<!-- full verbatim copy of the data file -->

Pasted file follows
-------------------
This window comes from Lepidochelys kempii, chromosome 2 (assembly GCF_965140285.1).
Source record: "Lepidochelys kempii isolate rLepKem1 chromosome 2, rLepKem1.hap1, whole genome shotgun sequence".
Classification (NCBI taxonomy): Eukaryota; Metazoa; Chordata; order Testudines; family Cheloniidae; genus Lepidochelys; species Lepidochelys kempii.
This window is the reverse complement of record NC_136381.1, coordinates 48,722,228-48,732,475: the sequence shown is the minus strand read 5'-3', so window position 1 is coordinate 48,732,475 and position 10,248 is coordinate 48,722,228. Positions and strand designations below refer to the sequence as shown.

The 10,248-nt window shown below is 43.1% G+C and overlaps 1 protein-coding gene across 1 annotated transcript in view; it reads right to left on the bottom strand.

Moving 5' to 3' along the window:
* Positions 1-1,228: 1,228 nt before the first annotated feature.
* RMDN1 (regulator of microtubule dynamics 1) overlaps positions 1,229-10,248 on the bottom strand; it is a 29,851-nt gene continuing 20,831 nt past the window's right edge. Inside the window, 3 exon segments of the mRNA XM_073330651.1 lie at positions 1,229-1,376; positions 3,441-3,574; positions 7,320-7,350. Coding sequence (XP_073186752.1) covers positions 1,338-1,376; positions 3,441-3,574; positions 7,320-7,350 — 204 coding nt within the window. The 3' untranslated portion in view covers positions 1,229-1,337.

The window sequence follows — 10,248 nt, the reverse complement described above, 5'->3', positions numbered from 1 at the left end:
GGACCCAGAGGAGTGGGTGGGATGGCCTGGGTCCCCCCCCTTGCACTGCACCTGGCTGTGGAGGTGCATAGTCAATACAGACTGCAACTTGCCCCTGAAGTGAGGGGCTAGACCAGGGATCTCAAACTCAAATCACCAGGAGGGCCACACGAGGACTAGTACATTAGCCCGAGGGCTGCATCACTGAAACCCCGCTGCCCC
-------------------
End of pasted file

This window comes from Lepidochelys kempii, chromosome 2 (assembly GCF_965140285.1).
Source record: "Lepidochelys kempii isolate rLepKem1 chromosome 2, rLepKem1.hap1, whole genome shotgun sequence".
Classification (NCBI taxonomy): Eukaryota; Metazoa; Chordata; order Testudines; family Cheloniidae; genus Lepidochelys; species Lepidochelys kempii.
This window is the reverse complement of record NC_136381.1, coordinates 48,722,228-48,732,475: the sequence shown is the minus strand read 5'-3', so window position 1 is coordinate 48,732,475 and position 10,248 is coordinate 48,722,228. Positions and strand designations below refer to the sequence as shown.

The 10,248-nt window shown below is 43.1% G+C and overlaps 1 protein-coding gene across 1 annotated transcript in view; it reads right to left on the bottom strand.

Moving 5' to 3' along the window:
* Positions 1-1,228: 1,228 nt before the first annotated feature.
* RMDN1 (regulator of microtubule dynamics 1) overlaps positions 1,229-10,248 on the bottom strand; it is a 29,851-nt gene continuing 20,831 nt past the window's right edge. Inside the window, 3 exon segments of the mRNA XM_073330651.1 lie at positions 1,229-1,376; positions 3,441-3,574; positions 7,320-7,350. Coding sequence (XP_073186752.1) covers positions 1,338-1,376; positions 3,441-3,574; positions 7,320-7,350 — 204 coding nt within the window. The 3' untranslated portion in view covers positions 1,229-1,337.

The window sequence follows — 10,248 nt, the reverse complement described above, 5'->3', positions numbered from 1 at the left end:
GGACCCAGAGGAGTGGGTGGGATGGCCTGGGTCCCCCCCCTTGCACTGCACCTGGCTGTGGAGGTGCATAGTCAATACAGACTGCAACTTGCCCCTGAAGTGAGGGGCTAGACCAGGGATCTCAAACTCAAATCACCAGGAGGGCCACACGAGGACTAGTACATTAGCCCGAGGGCTGCATCACTGAAACCCCGCTGCCCC